Iraqis are giving passing Americans the “thumbs up” sign, which the troops interpret as a symbol of support. But many veteran travelers insist that the gesture is a crass Middle Eastern insult. How should coalition forces take those skyward thumbs?
Don’t read the rest of this entry .
It has a picture of a four-year-old Iraqi girl wounded in the US invasion of Iraq.
(I don’t think you’ll see this on Fox News or CNN anytime soon.)
This is dedicated to the anonymous subhuman scum who scrawled this post today.
How in God’s name did Americans become like this?
Punchoo and Siddharth and I went to Gala Yuzawa yesterday for the final ski of the year.
(Actually, Punchoo was snowboarding, but since he’s an otherwise nice guy, I’ll forgive him his poor taste in sports.)
Some pictures follow below…
If you read the story of Astro Boy, aka Mighty Atom, you’ll realize that Kubrik/Spielberg ‘borrowed’ parts of it for the movie “AI” (Artificial Intelligence.)
April 7, 2003 marks the day Japan’s iconic emblem of post-war hopes for peace and prosperity, Tetsuwan Atomu, was “born.” Better known to his legions of Western fans as Astro Boy or The Mighty Atom, Tezuka Osamu’s most famous creation first entered the Japanese public’s consciousness in 1951. Astro Boy was a robot boy created by a scientist who had lost his real son and the original stories were set some 50 years in the future. With rockets in his legs, large fish-like eyes and a machine gun in his rump, Astro Boy was a friendly creation, always helping humans against monsters and other assorted foes. Unlike American comic-book heroes of the day, who were constantly fighting for “justice,” Astro Boy aimed towards the far loftier goal of “peace.” Initially a comic-book smash, Astro Boy’s fame was propelled around the globe with the advent of a ground-breaking, black-and-white TV series in 1963.
We think Ali is okay.
Questioning his peers, and *pressing* them to remember, revealed much. Apparently, he talked to one of his friends the day before he left school. He told this student in confidence that he was going to “stay with his uncle in Europe, in Amsterdam”. So whatever happened, the family likely had anticipated it and left of their own volition. Also of note is the fact that he told another kid about it and not administration or teachers… not even me, who (I think) spoke with him most.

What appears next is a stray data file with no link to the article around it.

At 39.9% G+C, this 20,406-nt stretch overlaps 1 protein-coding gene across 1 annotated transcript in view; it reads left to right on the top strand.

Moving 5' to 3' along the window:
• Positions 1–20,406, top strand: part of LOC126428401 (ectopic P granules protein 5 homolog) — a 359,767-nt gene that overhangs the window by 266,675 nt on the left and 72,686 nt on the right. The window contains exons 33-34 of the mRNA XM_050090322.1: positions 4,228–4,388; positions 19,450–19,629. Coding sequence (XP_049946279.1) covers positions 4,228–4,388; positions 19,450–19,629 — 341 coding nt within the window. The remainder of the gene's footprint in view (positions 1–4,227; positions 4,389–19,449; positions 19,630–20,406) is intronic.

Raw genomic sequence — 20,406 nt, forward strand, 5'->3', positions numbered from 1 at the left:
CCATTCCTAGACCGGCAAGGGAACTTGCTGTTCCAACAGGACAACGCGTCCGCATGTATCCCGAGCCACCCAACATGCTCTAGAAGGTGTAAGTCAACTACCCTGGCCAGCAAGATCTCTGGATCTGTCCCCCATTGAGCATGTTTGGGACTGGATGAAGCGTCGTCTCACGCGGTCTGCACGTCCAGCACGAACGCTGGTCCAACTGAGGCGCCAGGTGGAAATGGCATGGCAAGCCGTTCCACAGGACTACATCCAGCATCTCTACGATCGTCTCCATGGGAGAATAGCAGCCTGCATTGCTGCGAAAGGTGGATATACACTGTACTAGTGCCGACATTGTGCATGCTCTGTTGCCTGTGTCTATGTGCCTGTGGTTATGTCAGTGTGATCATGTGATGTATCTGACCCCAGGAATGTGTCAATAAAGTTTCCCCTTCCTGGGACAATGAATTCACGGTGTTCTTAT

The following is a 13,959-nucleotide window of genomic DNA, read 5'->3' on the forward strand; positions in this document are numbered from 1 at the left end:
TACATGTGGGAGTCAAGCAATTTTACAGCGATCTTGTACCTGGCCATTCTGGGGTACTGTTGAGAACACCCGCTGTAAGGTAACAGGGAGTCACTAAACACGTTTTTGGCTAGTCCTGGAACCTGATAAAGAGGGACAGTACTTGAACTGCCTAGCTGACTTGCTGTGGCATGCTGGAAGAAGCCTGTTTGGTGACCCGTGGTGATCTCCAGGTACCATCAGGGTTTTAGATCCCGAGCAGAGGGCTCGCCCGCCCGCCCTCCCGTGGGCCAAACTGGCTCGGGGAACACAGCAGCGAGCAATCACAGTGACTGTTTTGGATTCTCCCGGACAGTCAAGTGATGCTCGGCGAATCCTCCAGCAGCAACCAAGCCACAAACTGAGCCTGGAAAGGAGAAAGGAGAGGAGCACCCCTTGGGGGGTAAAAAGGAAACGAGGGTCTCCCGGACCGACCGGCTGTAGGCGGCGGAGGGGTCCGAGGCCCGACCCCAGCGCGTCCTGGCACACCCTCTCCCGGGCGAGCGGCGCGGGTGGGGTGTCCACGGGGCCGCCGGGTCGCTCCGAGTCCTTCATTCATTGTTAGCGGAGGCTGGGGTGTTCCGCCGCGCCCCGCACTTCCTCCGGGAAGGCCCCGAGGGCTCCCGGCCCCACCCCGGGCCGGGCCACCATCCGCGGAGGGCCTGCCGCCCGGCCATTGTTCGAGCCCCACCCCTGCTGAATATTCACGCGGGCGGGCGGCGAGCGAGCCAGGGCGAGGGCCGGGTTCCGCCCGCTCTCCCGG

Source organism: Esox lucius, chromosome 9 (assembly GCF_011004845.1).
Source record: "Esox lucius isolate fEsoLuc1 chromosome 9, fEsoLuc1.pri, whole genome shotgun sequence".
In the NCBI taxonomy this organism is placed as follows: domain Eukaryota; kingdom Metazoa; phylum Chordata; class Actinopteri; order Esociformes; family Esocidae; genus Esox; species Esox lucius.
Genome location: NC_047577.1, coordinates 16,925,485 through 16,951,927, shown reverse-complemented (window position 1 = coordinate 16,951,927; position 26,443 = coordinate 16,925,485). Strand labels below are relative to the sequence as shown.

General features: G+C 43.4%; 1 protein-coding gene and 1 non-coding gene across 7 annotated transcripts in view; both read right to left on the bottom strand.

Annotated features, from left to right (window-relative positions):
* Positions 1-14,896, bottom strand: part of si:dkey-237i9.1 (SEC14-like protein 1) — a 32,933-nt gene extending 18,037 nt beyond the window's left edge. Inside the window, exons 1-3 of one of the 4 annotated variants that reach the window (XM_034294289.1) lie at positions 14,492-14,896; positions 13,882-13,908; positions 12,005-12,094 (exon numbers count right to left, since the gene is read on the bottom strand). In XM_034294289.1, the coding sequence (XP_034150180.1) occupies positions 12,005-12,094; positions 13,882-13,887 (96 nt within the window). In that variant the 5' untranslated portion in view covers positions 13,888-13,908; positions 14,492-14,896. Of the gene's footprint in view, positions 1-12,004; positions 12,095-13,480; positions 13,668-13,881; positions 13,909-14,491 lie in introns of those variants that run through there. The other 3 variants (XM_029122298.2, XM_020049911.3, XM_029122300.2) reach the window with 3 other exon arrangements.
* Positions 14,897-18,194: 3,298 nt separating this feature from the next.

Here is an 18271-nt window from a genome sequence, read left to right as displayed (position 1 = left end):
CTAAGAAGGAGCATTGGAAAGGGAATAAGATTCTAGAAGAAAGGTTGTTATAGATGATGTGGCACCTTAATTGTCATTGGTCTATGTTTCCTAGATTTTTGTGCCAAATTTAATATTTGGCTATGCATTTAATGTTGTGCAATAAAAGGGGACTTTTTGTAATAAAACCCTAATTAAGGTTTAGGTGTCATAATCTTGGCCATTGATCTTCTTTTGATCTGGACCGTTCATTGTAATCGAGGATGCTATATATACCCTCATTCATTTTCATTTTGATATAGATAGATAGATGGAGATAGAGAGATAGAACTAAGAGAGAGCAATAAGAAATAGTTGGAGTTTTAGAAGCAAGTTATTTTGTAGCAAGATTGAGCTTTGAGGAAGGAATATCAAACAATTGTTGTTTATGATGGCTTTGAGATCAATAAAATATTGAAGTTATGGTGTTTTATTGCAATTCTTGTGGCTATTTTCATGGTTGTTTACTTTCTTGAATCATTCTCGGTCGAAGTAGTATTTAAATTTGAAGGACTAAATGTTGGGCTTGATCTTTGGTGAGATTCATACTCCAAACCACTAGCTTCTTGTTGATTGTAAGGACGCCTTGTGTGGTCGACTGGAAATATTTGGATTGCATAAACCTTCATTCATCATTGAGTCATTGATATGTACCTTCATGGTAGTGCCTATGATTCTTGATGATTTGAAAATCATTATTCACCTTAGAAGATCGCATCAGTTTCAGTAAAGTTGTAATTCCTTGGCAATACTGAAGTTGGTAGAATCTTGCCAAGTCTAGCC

Where Have All The Muslims Gone?
Remember Ali, the Iraqi student I wrote about a few weeks before leaving for Italy when telling about going to the antiwar rally?
He’s gone. Disappeared.
His parents’ phone number is disconnected.
His mother cannot be reached at work.
His father disappeared first… and now, one of our babies is gone!
His counselor said to me this afternoon: “Either the parents have been called in by the government for questioning, or else they’ve all fled.”
Photographer Douglas Niven made more than 16 trips to Vietnam to look for images made by North Vietnamese and Viet Cong photographers during the Vietnam War. He found thousands of images, many of which had never even been made into prints.
One part of the interview I found interesting, though they didn’t have the picture on the site:
One really classic picture shows soldiers pretending to fire at wooden model enemy airplanes strung along a wire. When we see images like this, we can readily identify them as propaganda, but they’re also interesting from a documentary perspective. The purpose of that image was to show the Vietnamese people that with World War II rifles it is possible to shoot down American warplanes if they used the proper technique of shooting in front of the plane’s path. In fact, they did shoot down some American planes and helicopters with World War II carbines, and they used this same technique to shoot down even more planes once they had bigger guns. So this picture illustrates a home-grown technique that, in the end, was very useful to them.
Five PoWs are mistreated in Iraq and the US cries foul. What about Guantanamo Bay?
Tuesday March 25, 2003
Suddenly, the government of the United States has discovered the virtues of international law. It may be waging an illegal war against a sovereign state; it may be seeking to destroy every treaty which impedes its attempts to run the world, but when five of its captured soldiers were paraded in front of the Iraqi television cameras on Sunday, Donald Rumsfeld, the US defence secretary, immediately complained that “it is against the Geneva convention to show photographs of prisoners of war in a manner that is humiliating for them”.
You know, I hate CNN. Yup. Never liked em.
I hate them even more lately. You know that they’re enjoying themselves now, sort of – I mean, we have a bush in the White House and a war in
iRaq Iraq. I mean, this is what made them famous, right? Dirk DigglerWolf Blitzer standing on top of some hotel, watching crappy, jpeggy night vision bombs going off some where.
Does it strike you as odd that the video quality hasn’t improved very much in 12 years? Well, the thing is, it has – but thanks to CNN in 1991, that crappy quality is what an Iraqi war is *supposed* to look like.
The same way Robert Capa’s WW2 journalism defined a certain look for battlefield photography, CNN’s late 1980’s technology defines how a modern war looks. Don’t believe me? Why is it that
Heaven help us all